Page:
My favorite thing about this book is definitely the setting. The book starts and ends in 21st century Italy, but for the bulk of the book, readers are taken back to 14th century Italy (I believe the exact place is around Vienna, but I’m not 100% sure). I don’t read many books set in this time period, I usually stick to the 18th century and beyond, so this was a nice change. I also found the dialogue between the characters to be very believable, as well. That, to me, is one of the most important things when reading (or watching) a historical piece.

Those who enjoyed The Hunger Games will probably enjoy this too, because of the battle scenes we are invited to “watch”. This book had a nice balance between action and having a more relaxed vibe. We also get a more realistic look at the romantic “Knights in Shining Armor”. Are there knights? Yes. But the shining armor, not so much. Because this is set during the Middle Ages, we get a great look at what the Lords and Ladies of Italy may have experienced when things got a bit out of hand and people got too sensitive.

I also enjoyed the characters. They felt very believable, and it was fun reading Gabi interact with all the 14th-century Italian men and women. Speaking of Gabi, girls who find themselves celebrating girl power I think will really enjoy her character. She’s logical and intelligent, and unlike many teenage (and even adult heroines) doesn’t let the romantic stuff get to her head. Though we don’t see much of her sister Lia in this first book, those who find themselves more in tune with her will really enjoy her character development in the later books.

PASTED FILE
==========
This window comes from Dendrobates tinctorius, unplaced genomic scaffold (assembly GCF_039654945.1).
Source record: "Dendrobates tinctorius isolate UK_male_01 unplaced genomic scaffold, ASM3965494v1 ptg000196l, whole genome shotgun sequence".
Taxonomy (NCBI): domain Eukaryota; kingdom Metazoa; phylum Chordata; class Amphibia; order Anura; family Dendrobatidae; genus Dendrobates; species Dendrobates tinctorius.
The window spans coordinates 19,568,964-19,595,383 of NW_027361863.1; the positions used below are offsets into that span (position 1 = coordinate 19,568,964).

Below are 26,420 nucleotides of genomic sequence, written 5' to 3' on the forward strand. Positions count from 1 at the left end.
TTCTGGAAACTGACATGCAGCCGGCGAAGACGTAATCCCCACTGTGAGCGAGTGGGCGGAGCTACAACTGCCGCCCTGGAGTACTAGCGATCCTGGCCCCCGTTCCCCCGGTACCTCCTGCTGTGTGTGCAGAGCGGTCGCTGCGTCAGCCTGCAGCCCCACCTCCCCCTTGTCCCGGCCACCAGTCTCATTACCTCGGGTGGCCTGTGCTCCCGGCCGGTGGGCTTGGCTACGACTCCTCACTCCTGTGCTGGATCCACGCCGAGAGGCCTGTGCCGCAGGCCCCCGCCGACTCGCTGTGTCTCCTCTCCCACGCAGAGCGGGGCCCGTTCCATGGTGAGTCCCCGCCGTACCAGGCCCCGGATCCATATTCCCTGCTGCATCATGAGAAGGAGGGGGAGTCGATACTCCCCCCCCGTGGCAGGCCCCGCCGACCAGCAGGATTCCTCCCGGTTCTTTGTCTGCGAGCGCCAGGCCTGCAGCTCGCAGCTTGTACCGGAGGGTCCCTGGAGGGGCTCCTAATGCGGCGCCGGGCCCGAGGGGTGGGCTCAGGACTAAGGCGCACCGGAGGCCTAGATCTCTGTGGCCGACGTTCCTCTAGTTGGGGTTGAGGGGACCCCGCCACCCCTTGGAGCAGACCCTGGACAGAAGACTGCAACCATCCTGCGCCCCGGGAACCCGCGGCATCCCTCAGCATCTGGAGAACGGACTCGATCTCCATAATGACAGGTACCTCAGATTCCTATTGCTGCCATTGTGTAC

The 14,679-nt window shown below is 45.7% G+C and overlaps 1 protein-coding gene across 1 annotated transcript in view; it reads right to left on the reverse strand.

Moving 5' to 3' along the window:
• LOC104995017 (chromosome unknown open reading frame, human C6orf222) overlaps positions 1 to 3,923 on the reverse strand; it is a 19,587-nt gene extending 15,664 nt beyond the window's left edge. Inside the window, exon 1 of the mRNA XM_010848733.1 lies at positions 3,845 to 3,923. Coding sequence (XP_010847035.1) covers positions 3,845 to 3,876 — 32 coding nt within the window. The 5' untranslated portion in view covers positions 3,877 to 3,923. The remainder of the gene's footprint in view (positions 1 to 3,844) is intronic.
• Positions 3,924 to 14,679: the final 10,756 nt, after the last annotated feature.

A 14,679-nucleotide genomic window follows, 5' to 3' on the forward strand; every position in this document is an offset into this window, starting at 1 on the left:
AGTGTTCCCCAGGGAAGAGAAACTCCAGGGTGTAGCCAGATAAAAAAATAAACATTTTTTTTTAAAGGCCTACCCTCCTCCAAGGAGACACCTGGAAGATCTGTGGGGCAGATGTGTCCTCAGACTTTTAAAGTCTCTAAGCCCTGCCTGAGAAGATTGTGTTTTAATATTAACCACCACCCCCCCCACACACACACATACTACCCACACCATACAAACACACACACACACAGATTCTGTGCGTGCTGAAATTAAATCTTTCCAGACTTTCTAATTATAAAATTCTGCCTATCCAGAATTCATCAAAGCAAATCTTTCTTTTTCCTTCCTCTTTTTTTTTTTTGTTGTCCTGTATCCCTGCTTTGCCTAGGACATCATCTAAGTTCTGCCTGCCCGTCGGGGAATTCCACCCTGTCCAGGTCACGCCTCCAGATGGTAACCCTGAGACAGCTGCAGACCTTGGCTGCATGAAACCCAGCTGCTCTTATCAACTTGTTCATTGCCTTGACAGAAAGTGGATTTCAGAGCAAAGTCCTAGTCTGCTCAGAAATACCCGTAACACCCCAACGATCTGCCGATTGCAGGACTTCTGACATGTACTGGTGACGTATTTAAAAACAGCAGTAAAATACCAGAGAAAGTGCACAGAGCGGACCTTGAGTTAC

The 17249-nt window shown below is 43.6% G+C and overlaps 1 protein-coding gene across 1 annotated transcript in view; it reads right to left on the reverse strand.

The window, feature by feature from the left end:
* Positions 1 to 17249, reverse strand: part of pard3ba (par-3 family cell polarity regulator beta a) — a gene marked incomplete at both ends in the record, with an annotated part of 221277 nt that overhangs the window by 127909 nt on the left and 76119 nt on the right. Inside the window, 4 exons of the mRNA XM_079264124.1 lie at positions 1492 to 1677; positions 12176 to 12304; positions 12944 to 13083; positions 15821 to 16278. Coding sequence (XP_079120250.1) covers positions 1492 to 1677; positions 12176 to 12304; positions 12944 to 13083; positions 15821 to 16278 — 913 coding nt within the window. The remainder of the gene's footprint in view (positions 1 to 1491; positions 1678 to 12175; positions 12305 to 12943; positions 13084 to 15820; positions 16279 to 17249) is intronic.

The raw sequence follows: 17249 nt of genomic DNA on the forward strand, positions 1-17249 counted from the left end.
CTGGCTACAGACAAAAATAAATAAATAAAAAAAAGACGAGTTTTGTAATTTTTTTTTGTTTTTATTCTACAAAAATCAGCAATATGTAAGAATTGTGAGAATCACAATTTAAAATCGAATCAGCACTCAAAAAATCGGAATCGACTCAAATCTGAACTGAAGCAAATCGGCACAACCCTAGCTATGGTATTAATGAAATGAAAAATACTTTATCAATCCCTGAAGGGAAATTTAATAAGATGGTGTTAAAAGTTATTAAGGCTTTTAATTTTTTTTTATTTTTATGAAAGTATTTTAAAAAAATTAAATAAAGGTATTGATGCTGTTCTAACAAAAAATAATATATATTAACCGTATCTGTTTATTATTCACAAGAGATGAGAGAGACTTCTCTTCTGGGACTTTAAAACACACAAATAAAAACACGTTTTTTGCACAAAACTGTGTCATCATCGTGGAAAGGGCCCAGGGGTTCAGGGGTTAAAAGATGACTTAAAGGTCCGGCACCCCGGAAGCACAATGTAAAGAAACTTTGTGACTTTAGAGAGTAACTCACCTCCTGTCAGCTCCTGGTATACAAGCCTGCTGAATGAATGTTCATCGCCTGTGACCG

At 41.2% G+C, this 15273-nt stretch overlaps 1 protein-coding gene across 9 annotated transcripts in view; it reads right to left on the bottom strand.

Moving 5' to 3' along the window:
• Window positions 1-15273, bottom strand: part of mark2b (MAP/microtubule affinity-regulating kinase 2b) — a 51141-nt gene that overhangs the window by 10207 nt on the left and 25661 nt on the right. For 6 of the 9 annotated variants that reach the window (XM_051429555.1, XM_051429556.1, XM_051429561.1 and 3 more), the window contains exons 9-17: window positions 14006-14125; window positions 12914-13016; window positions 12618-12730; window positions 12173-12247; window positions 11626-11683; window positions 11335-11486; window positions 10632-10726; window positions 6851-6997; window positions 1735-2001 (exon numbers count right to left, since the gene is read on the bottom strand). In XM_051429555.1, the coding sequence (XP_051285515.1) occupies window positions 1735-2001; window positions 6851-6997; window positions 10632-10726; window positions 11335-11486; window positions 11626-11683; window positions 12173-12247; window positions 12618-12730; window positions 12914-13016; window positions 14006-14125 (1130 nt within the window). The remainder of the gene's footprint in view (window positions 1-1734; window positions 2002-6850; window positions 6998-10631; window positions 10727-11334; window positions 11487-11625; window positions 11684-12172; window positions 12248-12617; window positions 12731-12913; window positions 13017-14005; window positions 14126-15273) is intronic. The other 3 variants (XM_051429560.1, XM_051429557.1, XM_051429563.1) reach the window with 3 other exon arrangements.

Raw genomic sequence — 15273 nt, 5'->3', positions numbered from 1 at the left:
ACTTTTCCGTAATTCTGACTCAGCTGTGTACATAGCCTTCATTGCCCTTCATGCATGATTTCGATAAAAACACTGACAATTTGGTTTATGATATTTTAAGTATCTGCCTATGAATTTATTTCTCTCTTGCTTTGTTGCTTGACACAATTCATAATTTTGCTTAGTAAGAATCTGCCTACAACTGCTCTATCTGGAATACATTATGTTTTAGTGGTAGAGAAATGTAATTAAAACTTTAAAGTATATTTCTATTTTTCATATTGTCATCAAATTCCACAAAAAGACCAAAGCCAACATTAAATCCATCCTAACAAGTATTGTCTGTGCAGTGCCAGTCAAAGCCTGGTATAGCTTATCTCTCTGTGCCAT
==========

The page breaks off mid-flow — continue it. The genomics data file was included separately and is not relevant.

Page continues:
But if you easily turn squeamish, I advise you to maybe not read this book, or at least not before or after eating. There are some pretty descriptive battle injuries, which kind of got me squirming in my seat so just keep that in mind.

I usually try to leave you with some things I saw people got annoyed about, so here we go. I read a lot of reviews where people did not enjoy the stereotypical teenage “language” (like, totally, whatever). Which I can understand, but remember that this book is written for teenagers. Another thing is how easily Gabi is able to pick up the old Italian language, but this is explained in a later book; the longer you spend 1300’s Italy, the easier the language becomes to read and understand.

Now if you think it may annoy you, try to keep in mind that this book was written for the entertainment of teenagers; I don’t think the author thought so many older readers would be interested.

Overall, I really love this book and the rest of the series and highly recommend it to all of you.